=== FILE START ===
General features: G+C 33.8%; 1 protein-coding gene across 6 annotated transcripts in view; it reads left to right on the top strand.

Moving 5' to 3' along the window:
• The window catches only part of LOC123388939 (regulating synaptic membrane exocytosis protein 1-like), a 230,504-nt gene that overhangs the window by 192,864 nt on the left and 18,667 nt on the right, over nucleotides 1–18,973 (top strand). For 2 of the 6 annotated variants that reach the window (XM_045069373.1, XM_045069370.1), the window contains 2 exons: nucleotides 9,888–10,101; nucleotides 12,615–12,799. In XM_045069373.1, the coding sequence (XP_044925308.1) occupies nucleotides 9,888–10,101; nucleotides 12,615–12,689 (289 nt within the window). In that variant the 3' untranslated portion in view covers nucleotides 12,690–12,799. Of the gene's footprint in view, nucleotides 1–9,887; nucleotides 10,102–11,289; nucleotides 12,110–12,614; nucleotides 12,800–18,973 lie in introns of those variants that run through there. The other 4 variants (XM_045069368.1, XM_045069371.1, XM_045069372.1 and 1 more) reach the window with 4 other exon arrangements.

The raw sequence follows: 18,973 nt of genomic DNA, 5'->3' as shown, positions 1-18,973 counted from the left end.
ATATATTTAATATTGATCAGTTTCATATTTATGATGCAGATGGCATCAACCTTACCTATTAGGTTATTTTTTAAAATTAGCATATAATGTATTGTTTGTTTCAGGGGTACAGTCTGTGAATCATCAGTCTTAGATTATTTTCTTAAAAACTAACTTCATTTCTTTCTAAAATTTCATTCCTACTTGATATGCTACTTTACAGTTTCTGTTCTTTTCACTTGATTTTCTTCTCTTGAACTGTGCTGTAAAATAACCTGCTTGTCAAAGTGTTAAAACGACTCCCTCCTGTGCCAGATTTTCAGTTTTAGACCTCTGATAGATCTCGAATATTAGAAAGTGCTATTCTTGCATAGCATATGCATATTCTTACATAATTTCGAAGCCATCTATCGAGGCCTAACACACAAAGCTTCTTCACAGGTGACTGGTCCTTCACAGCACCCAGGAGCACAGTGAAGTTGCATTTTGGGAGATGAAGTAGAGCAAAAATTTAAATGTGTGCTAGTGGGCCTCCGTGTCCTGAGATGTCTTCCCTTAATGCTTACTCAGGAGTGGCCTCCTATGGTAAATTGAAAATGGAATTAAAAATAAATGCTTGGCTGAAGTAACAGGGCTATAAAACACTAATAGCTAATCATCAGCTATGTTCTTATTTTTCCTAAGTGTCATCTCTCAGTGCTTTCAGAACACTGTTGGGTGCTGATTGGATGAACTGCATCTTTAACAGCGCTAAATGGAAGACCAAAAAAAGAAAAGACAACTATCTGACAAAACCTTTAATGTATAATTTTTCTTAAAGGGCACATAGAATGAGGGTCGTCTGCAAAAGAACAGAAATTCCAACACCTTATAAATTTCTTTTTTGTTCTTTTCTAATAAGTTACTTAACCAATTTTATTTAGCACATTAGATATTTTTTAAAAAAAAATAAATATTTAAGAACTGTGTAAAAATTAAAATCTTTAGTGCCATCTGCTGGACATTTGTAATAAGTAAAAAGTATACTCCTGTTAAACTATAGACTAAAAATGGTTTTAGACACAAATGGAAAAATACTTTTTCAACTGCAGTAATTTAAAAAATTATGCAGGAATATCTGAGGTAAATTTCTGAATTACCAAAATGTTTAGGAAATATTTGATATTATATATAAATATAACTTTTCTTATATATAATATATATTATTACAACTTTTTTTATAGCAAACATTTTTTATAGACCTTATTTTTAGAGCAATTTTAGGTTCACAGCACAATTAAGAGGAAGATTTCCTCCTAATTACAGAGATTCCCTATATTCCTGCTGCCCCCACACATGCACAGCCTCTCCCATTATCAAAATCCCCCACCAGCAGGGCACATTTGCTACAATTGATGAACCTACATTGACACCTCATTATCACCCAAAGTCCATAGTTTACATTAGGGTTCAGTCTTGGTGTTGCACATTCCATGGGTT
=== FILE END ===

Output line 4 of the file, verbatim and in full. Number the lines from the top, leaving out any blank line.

The raw sequence follows: 18,973 nt of genomic DNA, 5'->3' as shown, positions 1-18,973 counted from the left end.